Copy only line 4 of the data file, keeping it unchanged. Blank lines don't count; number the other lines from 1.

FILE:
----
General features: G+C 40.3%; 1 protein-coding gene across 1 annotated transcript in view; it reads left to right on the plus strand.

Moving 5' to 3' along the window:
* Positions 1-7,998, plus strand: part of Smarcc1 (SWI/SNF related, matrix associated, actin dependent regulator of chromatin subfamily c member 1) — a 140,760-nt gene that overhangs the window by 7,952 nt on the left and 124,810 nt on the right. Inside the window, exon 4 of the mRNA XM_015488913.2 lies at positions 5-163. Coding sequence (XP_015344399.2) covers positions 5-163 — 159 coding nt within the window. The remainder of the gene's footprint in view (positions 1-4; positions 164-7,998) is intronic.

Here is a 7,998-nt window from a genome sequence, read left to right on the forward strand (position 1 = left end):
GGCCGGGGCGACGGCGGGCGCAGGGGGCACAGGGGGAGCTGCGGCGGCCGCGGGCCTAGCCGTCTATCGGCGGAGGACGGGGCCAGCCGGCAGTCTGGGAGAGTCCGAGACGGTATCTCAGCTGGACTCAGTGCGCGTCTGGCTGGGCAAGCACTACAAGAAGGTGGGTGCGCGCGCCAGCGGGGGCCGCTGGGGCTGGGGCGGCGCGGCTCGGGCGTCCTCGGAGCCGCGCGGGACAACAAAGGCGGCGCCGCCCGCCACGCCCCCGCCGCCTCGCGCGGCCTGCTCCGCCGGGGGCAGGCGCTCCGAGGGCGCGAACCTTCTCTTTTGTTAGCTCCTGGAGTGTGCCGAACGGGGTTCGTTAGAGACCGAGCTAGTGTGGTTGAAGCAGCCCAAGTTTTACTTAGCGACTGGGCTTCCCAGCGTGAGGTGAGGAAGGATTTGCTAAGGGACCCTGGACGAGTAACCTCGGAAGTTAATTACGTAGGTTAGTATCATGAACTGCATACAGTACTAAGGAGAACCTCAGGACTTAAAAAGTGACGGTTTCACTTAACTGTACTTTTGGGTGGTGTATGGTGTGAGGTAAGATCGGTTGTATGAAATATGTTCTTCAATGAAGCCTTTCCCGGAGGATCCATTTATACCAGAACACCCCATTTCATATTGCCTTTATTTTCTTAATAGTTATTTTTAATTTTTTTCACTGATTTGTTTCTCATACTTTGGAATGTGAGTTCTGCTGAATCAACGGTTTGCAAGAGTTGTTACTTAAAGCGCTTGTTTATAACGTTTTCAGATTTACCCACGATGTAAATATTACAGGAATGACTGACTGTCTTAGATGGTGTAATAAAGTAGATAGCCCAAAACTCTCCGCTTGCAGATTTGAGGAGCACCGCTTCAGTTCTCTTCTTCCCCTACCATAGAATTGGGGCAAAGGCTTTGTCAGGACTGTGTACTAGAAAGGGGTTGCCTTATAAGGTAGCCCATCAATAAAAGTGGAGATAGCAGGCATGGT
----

Here is a 7,998-nt window from a genome sequence, read left to right on the forward strand (position 1 = left end):